Blu-ray vs. HD-DVD

Serena West
There's a storm brewing over the next generation of high-definition video, and the entire entertainment industry is waiting to find out whether it will hit U.S. shores as a Category 5 or fizzle out at sea.

Sony's Blu-ray DVD technology is going head to head with the Toshiba-developed HD-DVD system, and many analysts expect a hardware war similar to that fought by VHS and beta videotape systems 25 years ago. With some studios committed to Blu-ray and others to HD-DVD, the conflict is likely to be an expensive gamble for many within the adult industry and throughout the mainstream entertainment world.

Both systems use blue lasers - instead of the less-tightly focused red lasers of conventional DVD players - to read disks. This development gives disks much more storage capacity, creating a sharper, more-detailed image and making room for more interactive features and stronger anti-piracy protection.

While Blu-ray is a brand new format requiring a completely different manufacturing process from that of conventional DVDs, HD-DVD represents an improvement in the existing technology and calls for much less retooling. Talks between Sony and Toshiba to develop a common blue-laser DVD format broke down last spring.

The major Hollywood studios, electronics manufacturers and computer companies, along with software giant Microsoft and chip maker Intel, have divided more or less evenly between committing to one next-gen format or the other. While neither Sony nor Toshiba has set a firm date for rollout, Toshiba has been publicizing introduction of its first HD-DVD players in the first quarter of 2006, and Sony has promised the premiere of the new PlayStation, which incorporates Blu-ray, this spring.

As usual, the porn industry is ahead of the technology curve. Even though hi-def systems aren't yet available, much of the adult video industry has begun shooting in hi-def. The switch has meant an investment in new cameras and a move to longer shooting schedules to accommodate the need for more subtle lighting, but by all accounts the enhanced images provided by hi-def make up for the impact on the bottom line.

"You feel like you're part of the action," Joone, founder and director of Digital Playground, said. "You get lost in it."

"If you're going to shoot beautiful women, hi-def just works," said Rick Davis, a director for Cherry Boxxx Pictures, which made the switch in 2004.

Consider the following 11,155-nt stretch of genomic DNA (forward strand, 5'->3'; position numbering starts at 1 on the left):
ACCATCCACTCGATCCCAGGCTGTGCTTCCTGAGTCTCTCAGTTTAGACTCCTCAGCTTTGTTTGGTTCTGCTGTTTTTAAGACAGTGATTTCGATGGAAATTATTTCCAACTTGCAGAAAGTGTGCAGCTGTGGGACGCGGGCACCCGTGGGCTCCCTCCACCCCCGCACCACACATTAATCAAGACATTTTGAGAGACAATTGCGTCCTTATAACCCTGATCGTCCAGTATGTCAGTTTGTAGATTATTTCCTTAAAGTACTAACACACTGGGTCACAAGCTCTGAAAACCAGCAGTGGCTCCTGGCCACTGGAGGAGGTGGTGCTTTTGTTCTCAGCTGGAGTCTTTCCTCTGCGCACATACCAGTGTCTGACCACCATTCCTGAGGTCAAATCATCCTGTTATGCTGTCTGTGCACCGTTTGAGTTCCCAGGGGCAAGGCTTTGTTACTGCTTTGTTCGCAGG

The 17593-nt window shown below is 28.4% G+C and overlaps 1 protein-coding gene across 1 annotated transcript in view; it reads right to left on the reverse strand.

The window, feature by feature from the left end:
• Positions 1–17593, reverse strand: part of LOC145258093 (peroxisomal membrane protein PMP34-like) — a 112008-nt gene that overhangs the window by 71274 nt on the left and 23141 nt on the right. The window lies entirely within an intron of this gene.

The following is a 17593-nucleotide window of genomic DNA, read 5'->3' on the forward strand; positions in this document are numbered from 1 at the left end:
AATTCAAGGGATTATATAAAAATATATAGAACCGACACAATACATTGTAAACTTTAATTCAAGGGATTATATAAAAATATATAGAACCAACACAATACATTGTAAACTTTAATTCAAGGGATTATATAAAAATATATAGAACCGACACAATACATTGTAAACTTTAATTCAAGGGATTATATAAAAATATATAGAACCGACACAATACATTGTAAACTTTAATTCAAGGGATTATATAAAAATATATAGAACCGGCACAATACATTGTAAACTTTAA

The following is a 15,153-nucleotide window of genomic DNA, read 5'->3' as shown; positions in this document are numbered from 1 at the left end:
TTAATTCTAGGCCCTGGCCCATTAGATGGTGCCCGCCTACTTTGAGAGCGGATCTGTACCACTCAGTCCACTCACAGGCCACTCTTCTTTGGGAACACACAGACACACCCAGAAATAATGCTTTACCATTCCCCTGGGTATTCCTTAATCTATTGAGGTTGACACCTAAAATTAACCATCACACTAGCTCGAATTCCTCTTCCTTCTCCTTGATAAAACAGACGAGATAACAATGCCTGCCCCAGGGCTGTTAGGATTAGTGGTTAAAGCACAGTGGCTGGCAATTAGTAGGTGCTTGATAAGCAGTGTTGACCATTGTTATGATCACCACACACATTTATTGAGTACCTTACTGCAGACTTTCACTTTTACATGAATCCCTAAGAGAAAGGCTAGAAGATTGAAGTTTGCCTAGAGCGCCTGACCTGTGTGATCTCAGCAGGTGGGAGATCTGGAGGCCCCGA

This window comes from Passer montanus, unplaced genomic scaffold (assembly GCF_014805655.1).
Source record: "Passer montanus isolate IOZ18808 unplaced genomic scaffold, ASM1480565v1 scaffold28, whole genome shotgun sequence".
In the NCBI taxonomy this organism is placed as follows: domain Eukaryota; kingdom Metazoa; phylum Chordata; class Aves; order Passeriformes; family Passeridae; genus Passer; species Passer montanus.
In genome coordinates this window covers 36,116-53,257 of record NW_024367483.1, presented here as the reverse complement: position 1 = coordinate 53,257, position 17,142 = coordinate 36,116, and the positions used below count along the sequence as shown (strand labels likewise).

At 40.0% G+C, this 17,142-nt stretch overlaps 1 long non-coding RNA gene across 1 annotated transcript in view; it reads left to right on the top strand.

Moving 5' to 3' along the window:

Mark Stevens, buyer and marketing director for, estimated that 30-50 percent of the studios he buys from are shooting in hi-def. In the adult industry, most larger operations that have switched to hi-def have adopted Blu-ray, while smaller outfits prefer the less expensive HD-DVD.

Joone told XBiz that Blu-ray gets his vote for its superior storage capacity - up to 25GB, compared to 15GB on an HDDVD - which provides more security against piracy.

"HD-DVD is a little step [up] in storage," he said. "Blu- Ray is a big step, and we need to take a big step."

Blu-ray also gives the viewer a noticeably better image than HD-DVD. In a side-by-side comparison of the two formats conducted several months ago, 58 percent of 1,200 consumers preferred Blu-ray, 16 percent favored HD-DVD, and 26 percent were undecided.

Blu-ray's Sophistication
Blu-ray's greater sophistication, however, may not do it any favors in the marketplace. Because producing Blu-ray requires extensive retooling of equipment, Blu-ray disks are up to 10 times as expensive to produce as HD-DVD discs. That suggests a high price tag at the retail level, at least initially, though Sony and other Blu-ray supporters insist that any price gap will be temporary. AdultDVDNow's Stevens said he doesn't expect retail prices for hi-def disks to be raised more than a few dollars - the amount studios will need to pass along due to higher production costs.

Hardware that supports Blu-ray also will be more expensive too and is likely to remain so. Steve Colky, video merchandising manager for Ken Crane's, a California-based high-end video chain, told XBiz that because they're based on the existing technology, HD-DVD players "by definition" will play older DVDs, but Blu-ray units will require a second head for conventional DVD, adding to production costs.

It appears that consumers are more interested in price and convenience than in achieving the best possible picture. A JupiterResearch survey published in August found that a majority of online consumers cited low cost and backward compatibility as the DVD features they'll consider most important if they switch to hi-def.

"If HD is 10 times better than DVD and Blu-ray is 20 times better, most consumers can't tell the difference," Colky said.

It will probably take a few years to find out which next-gen format will prevail. "Everybody's waffling," Colky said. "We're going to have to cater to both."

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